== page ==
This week, J was awarded an NSF (EHR Core Research):Buidling capacity in STEM education research (CSR:BCSER) grant to understand how student identities shape STEM retention across all STEM majors at South. This grant will focus on exploring in-class interpersonal relationships among students and between faculty and students. This award will fund J and education research at South for the next 2 years.
We are on the hunt for post-docs, graduate students, and undergraduates interested in STEM education research!
This afternoon, J presented some of the ongoing perceptions of diverse identities within STEM courses at the Society for the Advancement of Biology Education Research (SABER).
We are super excited to have Kaylin Bruening join the Henning lab! Kaylin is a geography major and marine sciences major and is interested in conversation and invasive species! Kaylin is going to be working on documenting spatial structure in invasive apple snails in Langan Park prior to a large multi-million dollar removal effort in collaboration with Mobile Bay National Estuarine Program (NEP).
J and Cissy Ballen were selected to co-present the plenary talk at the annual EDU-STEM meeting on July 22nd. J & Cissy delivered a talk entitled: Addressing intersectionality in Biology Education Research: the power of collaborative networks.
J was out with Mobile Bay National Estuarine Program (NEP) removing apple snails this morning. In 3 hours, J was able to remove over 300 egg casings and collect over 50 adults from Langan Park!
The University of South Alabama and the College of Arts and Sciences recently spotlighted recent research by J and colleagues from University of Konstanz, Michigan State University, and Auburn University published in the Proceedings of the Royal Society of Biology (ProcB) on June 24th. J and colleagues explore the demographic makeup of commonly used Biology textbooks in Introductory Biology classes across the United States. Textbooks shape teaching and learning in introductory biology and highlight scientists as potential role models who are responsible for significant discoveries. Authors explore a potential demographic mismatch between the scientists featured in textbooks and the students who use textbooks to learn core concepts in biology. Authors found that while textbooks are filled with classic examples of early discoveries that were performed by white men, more contemporary examples reflect the inclusion of women and scientists of color within biology. However, the inclusion of contributions by female scientists of color in textbooks lag woefully behind their representation in the field.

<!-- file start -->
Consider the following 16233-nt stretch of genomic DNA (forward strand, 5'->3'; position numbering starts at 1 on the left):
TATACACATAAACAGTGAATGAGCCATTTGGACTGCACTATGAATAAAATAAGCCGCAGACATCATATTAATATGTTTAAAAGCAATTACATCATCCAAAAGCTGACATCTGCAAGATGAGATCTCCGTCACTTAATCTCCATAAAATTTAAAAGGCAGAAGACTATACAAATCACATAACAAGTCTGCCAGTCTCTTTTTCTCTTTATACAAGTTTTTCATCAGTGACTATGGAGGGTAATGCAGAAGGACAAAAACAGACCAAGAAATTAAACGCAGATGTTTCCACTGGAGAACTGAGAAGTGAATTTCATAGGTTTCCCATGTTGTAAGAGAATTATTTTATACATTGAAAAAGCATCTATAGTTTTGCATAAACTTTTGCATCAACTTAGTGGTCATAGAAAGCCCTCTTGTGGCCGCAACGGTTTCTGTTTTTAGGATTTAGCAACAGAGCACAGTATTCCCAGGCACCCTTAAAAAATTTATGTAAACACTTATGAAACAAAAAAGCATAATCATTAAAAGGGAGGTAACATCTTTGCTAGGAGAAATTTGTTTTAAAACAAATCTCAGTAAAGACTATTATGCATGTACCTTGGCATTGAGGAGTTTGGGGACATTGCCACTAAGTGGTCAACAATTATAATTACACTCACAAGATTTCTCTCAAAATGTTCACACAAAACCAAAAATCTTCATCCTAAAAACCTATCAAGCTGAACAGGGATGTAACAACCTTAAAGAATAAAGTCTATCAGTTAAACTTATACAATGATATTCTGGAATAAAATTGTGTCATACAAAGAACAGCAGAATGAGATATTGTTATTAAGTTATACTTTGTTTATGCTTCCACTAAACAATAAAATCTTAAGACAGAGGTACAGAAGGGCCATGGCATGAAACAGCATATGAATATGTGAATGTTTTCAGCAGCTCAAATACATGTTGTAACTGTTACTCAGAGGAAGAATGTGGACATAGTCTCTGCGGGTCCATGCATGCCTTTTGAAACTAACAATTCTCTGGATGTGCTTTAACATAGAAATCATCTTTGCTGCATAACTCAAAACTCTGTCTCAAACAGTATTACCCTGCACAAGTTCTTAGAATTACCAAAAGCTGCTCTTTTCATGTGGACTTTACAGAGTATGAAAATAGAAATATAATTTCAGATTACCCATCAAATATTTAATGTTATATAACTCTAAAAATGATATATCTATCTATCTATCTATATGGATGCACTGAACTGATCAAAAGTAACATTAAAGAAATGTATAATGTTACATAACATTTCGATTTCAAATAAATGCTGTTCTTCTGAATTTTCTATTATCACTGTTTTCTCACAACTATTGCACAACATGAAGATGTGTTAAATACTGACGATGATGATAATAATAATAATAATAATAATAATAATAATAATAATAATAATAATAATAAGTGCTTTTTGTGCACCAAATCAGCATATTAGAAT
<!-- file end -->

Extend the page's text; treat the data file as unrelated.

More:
For the full university press release click here, for the full article click here, and for a blog post by the Proceedings of the Royal Society of Biology click here.
Our new paper in Proc B exploring racial and binary gender representation in introductory biology textbooks is receiving a lot of international attention. Overall, we found that even though the scientists and their discoveries that textbooks are choosing to highlight are becoming more diverse, several groups of scientists including, women of color scientists are woefully under-represented in introductory college textbooks if we compare to the diversification of scientists in the field and especially when comparing to the demographic makeup of the target audience (US undergraduate biology majors).
link to the full article here
The Henning lab is looking for multiple directed studies students for the Fall of 2020 that are interested in aquatic and terrestrial invasive species monitoring projects, or any other ongoing lab projects. We are partnering up with Mobile Bay National Estuarine Program to help lead projects that help us monitor invasive apple snail populations in Langan Park and invasive plant species along the 3-mile creek watershed, including sites on campus. Email Jeremiah if you are interested!
We are excited to have Polly Straughn joining the Henning Lab. Polly is a marine sciences major and is going to be leading some work to characterize the biotic and abiotic properties that are shaping sea turtle nesting patterns and survival in a few of our coastal Alabama beaches in collaboration with Alabama Coastal Foundation and Share the Beach. See the People page on more about Polly and all of us!
Tropical storm Cristobal aided our Marine Botany course by washing up many great specimens of macro algae for us to view under the scope, like this Sargassum sp. We are now in the home stretch of this course as we shift into understanding how global change is impacting current & future marine plant communities and learning how to calculate primary productivity!
Department of Biology - University of South Alabama